the symbiotic relationship between doing and desire


“You’re more likely to act yourself into feeling than feeling yourself into action.”

Jerome Bruner, Psychologist



Achievement provides proof.

Proof provides affirmation.

Affirmation provides actualization.

Actualization provides emotion.

Emotion provides behavior motivation.

Behavior motivation is desire.


I don’t understand how when people talk about purpose or meaning they do not talk about doing.

I don’t understand how people talk about a world without work where people can do what they want.

I don’t understand how people don’t understand the value of doing and, specifically, work doing.

I don’t understand why people diminish doing (or, at minimum, constantly separate thinking/dreaming/desire and doing into some binary way of living life).


I do understand that because if most work, and work environments, are shit, people will want to talk about not doing shit (or diddleysquat) but in doing so misses the point.

The point? it may be a shitty working world, but people still love doing good shit. So maybe we should be seeking to create work, and working environments, in which people can actually do good shit.

** note: the definition of good shit is where what one does actually achieves what one desires


But let me discuss the relationship between doing and desire.


Let me begin with the unfortunate truth that the world relentlessly demands answers – the tangible. Without an answer, without a tangible thing to point to, far too many of us decide there was no value. Ok. Maybe we, as in ‘the self’, are hesitant to accept there is no value because the rest of the world relentlessly hammers away at our belief of value saying “if you cannot pinpoint what offered the value then it was just one of those ‘feel good’ non practical exercises (or ‘just a hobby’)”. Yet. Value is created in so many ways our heads will spin and the majority of the world is nonlinear, non-cause & effect, where causation & correlation is a slippery concept. Yeah. None of that last longish sentence doesn’t mean the world will be any less relentless in demanding you pinpoint value in everything you do. I think the connection between doing and desire and value is grounded in this Victor Frankl quote:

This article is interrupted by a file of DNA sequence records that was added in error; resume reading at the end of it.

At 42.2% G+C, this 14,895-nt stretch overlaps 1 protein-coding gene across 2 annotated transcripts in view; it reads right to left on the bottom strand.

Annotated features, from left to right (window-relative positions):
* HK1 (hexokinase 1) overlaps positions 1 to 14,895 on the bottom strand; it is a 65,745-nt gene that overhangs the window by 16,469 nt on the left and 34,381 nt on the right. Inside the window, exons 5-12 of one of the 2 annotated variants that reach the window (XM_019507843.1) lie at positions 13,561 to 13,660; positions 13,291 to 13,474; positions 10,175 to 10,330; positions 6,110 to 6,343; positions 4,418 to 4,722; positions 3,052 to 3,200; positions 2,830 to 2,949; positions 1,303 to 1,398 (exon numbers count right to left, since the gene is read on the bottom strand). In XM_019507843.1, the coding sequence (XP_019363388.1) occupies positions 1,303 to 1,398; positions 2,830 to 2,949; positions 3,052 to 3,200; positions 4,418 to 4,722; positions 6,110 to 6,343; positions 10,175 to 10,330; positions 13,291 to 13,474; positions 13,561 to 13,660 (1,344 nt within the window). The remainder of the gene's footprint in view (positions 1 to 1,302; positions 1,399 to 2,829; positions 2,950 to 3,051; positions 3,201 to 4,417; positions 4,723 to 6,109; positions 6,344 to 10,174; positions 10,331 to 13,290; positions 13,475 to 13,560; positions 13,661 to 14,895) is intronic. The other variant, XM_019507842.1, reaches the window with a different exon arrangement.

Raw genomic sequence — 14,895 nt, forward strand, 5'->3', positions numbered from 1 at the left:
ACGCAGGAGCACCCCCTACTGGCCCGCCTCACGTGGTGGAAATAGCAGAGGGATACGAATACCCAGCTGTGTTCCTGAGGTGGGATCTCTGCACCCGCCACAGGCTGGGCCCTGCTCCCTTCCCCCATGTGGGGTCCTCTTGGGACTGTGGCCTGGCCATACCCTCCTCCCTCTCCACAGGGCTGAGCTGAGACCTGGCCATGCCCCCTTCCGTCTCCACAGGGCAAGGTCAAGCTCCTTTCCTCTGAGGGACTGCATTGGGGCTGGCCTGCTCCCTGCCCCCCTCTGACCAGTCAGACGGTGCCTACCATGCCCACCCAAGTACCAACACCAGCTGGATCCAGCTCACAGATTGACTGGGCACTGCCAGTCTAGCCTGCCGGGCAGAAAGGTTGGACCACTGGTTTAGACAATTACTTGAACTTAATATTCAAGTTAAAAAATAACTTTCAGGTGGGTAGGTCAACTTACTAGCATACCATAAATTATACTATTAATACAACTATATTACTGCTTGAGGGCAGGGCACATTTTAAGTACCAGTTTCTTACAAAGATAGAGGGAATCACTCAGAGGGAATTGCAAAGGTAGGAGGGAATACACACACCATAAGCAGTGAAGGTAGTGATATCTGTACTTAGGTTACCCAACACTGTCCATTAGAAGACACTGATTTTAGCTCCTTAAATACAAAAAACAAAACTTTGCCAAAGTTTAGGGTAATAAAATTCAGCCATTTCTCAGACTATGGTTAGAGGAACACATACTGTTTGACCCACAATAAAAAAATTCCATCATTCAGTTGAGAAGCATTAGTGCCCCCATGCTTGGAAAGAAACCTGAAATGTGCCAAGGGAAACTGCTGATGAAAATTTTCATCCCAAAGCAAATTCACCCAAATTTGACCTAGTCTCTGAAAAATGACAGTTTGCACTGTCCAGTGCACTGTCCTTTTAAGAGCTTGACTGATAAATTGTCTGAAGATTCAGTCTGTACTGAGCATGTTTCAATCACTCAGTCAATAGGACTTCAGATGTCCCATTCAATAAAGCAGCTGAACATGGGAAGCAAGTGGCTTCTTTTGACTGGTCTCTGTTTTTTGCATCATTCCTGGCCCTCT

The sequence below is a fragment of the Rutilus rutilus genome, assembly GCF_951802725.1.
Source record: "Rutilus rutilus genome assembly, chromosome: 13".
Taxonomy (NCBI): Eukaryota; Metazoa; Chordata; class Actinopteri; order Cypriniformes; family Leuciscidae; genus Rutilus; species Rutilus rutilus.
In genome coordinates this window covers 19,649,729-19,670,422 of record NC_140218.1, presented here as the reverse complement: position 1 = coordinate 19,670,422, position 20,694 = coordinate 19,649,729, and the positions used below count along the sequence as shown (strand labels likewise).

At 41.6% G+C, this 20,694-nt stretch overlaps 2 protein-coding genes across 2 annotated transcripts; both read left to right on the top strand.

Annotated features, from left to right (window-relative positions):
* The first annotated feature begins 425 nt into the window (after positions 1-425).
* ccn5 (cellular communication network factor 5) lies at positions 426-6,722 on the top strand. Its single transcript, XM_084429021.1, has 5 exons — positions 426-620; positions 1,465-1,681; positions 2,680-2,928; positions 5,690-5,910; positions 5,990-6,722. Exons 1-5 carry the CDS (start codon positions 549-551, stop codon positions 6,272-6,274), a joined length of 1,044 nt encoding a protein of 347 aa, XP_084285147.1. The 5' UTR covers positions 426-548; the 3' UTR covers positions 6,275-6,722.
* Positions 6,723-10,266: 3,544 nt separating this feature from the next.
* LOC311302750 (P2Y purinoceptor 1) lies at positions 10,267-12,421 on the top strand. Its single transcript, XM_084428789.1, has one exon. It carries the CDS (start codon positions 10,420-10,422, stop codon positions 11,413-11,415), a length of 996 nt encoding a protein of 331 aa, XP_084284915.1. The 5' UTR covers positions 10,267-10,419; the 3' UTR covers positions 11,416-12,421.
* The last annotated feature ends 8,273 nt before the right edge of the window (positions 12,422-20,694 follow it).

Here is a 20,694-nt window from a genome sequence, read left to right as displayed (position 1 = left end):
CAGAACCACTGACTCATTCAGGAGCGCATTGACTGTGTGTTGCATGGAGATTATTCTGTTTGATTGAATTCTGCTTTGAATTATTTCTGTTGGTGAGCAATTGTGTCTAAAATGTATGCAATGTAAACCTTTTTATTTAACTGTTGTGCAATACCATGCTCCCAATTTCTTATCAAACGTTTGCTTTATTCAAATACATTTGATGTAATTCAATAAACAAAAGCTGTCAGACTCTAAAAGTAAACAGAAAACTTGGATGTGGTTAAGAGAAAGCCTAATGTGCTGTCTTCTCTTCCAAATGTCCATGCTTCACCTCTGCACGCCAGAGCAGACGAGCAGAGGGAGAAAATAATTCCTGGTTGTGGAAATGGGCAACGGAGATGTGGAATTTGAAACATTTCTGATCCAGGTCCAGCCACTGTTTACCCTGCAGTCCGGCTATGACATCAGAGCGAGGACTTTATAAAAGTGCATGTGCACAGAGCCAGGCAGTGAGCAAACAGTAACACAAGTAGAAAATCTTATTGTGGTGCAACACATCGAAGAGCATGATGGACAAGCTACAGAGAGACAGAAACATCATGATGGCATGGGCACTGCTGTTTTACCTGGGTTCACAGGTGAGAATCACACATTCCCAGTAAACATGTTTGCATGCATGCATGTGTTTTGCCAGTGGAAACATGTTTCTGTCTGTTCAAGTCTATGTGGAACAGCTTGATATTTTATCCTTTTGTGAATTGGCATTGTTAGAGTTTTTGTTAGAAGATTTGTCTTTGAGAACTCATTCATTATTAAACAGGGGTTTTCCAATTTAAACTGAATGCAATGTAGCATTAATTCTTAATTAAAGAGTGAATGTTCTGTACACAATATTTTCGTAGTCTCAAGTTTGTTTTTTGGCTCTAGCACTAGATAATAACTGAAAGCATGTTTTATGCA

“What man actually needs is not a tensionless state, but rather the striving and struggling for some goal worthy of him. What he needs is not the discharge of tension at any cost, but the call of a potential meaning waiting to be fulfilled by him.”

Look. The world will never stop demanding some fairly absurd things and the self will demand something else in the search for meaning. I’d suggest within that tension lies an uncomfortable, but fulfilling, existence.

This leads me to doing.

Doing is not just doing. What I mean by that is context, and desire, matters.

Moral responsibility of business and your role in it (doing things).

Community of doing.

Doing makes strategy meaningful.

Doing that aims to “make the world a little bit better.”


I bring up the multiple aspects to suggest there is a symbiotic relationship between tangible & intangible. The psychological and reality.

If I were cynical, I would suggest this is a halo effect in a formula world.

The ‘formula’ in the world suggests you need to choose a plan, or an objective, or a specific motivation. In fact. You get rewarded in life for what you do (this can be creation or simply action) based on how your plan has been framed.  In other words. You get encouraged to conduct life in a finite, linear, fashion. I would also suggest this means you inevitably get rewarded for your body of work not the work you do to create the ‘body.’ Yeah. You get defined by doing. Now. The halo effect is that it becomes a doom loop of belief, attitude and actions. You are encouraged to compartmentalize. Now. This can be rewarding. It certainly can meet a portion of your desire (completion), but it’s like using one desire muscle and ignoring all the other muscles.

This also means that your work life will become a reflection of the past and not the future and today will look quite similar to tomorrow. 2019 will look similar to 2018, 2022 to 2021. Yeah. A doom loop.